A cybersecurity expert has revealed a way to secretly implant spy chips in popular hardware products and it’s so cheap that anyone with US$200 can easily do it. Monta Elkins from the security firm Foxguard will be presenting his work at the CS3sthlm security conference this month.
The spy chip
“To create his tiny spy chip, Elkins used a 5 mm Square ATtiny85 chip commonly found on a Digispark Arduino board. He first wrote his hacking code into the chip before removing it from the board and transferring it to a Cisco ASA 5505 firewall. He chose a spot on the Cisco motherboard that would allow the chip to access the firewall’s serial port without needing any additional wiring,” according to Tech Times.
Though Elkins could have chosen a smaller chip, he decided to go with ATtiny85 since it was easier to program compared to others available on the market. The chip also could have been hidden more subtly than what Elkins demonstrated. However, he wanted to show the chip’s placement at the conference, which is why it was placed in a relatively easy-to-spot location.
ATtiny85 was programmed in a way that it would carry out the attack as soon as the firewall booted up. “It impersonates a security administrator accessing the configurations of the firewall by connecting their computer directly to that port. Then the chip triggers the firewall’s password recovery feature, creating a new admin account and gaining access to the firewall’s settings,” according to Wired.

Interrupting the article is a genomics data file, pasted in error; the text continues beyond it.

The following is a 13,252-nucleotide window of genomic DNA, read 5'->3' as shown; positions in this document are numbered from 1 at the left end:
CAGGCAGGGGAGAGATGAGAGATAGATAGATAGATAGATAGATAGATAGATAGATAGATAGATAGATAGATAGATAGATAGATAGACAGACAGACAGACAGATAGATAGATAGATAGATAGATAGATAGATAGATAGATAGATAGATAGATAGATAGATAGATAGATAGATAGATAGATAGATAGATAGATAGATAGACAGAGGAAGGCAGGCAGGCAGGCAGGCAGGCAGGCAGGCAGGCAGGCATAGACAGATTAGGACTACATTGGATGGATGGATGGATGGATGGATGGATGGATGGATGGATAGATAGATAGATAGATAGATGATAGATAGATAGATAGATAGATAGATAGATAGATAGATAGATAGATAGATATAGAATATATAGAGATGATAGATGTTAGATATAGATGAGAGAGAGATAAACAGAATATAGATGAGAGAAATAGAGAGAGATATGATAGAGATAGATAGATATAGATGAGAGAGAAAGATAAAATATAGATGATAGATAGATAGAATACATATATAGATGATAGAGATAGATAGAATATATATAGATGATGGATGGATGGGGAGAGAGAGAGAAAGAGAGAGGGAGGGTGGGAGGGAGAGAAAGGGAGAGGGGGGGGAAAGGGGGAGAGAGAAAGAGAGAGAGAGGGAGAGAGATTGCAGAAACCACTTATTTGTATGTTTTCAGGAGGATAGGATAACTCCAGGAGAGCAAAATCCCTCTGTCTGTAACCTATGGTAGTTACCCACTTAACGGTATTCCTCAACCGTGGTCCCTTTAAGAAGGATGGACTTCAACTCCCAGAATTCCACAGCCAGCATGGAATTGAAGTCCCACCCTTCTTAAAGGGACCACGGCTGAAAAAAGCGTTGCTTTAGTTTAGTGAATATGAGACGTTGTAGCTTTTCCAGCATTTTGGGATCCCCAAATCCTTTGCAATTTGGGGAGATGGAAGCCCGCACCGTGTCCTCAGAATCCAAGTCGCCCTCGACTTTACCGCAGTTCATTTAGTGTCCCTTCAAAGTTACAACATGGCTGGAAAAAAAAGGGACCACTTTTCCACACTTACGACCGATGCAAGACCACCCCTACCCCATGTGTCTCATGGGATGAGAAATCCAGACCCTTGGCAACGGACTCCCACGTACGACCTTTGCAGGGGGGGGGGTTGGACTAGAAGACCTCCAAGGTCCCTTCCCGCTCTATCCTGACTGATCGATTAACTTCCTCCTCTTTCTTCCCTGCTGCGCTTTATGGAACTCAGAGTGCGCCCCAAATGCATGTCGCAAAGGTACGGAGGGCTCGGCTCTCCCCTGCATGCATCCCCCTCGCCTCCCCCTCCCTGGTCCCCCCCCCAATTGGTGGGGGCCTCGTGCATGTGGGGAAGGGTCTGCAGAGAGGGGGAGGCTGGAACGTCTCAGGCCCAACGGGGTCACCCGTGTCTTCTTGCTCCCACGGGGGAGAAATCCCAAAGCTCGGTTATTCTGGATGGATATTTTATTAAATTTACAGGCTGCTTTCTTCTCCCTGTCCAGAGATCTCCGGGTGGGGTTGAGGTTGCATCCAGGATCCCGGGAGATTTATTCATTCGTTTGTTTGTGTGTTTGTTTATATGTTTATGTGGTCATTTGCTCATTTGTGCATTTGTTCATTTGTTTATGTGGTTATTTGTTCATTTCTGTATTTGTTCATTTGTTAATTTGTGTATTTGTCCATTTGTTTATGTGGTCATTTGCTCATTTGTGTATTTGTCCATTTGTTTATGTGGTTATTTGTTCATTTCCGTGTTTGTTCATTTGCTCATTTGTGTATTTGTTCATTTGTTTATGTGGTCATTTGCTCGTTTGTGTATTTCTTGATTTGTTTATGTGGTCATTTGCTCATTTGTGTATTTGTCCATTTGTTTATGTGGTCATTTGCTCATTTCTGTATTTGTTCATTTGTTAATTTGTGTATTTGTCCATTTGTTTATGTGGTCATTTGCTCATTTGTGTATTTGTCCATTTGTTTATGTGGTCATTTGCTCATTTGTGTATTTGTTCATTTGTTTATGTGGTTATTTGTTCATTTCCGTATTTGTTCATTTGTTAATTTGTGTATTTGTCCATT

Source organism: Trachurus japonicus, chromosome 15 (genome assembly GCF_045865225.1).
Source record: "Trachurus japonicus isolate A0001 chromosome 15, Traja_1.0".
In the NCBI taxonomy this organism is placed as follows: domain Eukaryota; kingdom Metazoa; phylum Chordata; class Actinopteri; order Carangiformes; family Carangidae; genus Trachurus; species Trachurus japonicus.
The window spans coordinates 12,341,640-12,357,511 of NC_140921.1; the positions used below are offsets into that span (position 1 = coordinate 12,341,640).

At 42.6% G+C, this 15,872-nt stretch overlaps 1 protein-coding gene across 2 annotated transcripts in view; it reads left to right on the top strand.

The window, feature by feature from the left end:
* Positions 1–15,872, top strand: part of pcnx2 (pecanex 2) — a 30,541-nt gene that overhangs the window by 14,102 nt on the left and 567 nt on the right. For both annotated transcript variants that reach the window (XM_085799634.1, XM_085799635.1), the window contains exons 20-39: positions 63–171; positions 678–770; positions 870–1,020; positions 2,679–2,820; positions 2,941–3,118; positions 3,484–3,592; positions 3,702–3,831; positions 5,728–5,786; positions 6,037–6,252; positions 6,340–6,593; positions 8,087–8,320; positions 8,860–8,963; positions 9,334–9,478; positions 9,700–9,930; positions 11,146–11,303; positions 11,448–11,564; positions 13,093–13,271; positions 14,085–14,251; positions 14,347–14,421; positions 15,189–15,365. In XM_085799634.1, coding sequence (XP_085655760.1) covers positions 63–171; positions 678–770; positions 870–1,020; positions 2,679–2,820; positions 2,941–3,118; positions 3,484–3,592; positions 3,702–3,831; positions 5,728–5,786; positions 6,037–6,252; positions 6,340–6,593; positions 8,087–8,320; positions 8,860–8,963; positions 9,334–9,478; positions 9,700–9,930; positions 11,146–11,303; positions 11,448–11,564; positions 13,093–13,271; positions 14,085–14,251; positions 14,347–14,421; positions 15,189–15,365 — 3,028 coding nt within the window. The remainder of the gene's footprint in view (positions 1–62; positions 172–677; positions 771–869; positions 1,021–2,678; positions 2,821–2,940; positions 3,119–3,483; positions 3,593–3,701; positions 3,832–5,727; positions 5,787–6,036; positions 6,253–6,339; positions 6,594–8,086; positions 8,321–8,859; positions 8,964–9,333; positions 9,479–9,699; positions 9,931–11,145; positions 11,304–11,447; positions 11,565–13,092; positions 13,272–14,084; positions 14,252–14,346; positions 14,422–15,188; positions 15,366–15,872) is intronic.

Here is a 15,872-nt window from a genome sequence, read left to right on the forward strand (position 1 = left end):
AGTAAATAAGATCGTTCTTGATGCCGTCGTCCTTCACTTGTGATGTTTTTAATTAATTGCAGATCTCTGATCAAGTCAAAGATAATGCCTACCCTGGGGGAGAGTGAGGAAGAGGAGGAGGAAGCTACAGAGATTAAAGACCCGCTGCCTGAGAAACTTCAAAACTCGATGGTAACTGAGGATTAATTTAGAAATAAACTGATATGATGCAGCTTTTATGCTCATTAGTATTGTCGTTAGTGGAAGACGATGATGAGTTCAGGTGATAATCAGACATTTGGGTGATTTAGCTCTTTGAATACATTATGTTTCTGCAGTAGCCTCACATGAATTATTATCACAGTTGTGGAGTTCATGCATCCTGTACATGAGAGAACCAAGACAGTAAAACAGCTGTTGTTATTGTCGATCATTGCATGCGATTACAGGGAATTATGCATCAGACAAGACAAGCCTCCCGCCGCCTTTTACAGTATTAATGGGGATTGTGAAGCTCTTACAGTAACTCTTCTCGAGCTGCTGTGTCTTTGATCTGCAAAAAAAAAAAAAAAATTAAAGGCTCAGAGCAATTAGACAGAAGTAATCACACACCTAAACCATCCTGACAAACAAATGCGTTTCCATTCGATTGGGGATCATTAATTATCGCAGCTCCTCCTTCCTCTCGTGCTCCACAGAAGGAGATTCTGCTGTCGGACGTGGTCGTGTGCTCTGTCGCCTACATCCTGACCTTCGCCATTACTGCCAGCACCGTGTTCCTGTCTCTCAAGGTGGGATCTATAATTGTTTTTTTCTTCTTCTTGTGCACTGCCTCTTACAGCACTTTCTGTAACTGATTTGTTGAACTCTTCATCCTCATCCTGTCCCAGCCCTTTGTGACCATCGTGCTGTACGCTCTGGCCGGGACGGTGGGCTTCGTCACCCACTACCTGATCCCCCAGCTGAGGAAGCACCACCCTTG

What is scary is that while the hacker gains control of the network, the administrator won’t even be aware of it. The hacker gets the power to change the firewall configuration any way he wants. By applying reverse engineering, it is possible to reprogram the firewall’s firmware in such a manner that it becomes a full-featured toolset to spy on every aspect of the network.
Elkins wanted to show organizations how easy it is for hackers to gain access to their entire IT network with a minimal budget. He warns that there are people far smarter than he is who can use these methods in a much more dangerous way. Add to it the fact that serious hackers might have more cash and resources at their disposal and the possibility that such spy chips might end up doing significant damage to corporations is significant.
Elkins’ spy chip hack comes a year after Bloomberg’s controversial report that suggested Chinese spies were implanting chips in Amazon and Apple servers. Apple did not take to the story kindly, with CEO Tim Cook flatly calling it a lie. Subsequent investigations into the subject by third-party groups also sided with Apple. The fact that Bloomberg was not able to show even one motherboard that contained a spy chip made the claim unbelievable for most security experts.
However, Bloomberg has neither retracted its story nor admitted that some parts of it may be false. The story was awarded the ‘Most Over-hyped Bug’ prize as part of the Pwnie Awards, a series of awards given by the security community at the BlackHat USA conference. Though, if proven to be true, organizers agreed that the story would be one of the biggest computer security stories of the year or even the decade.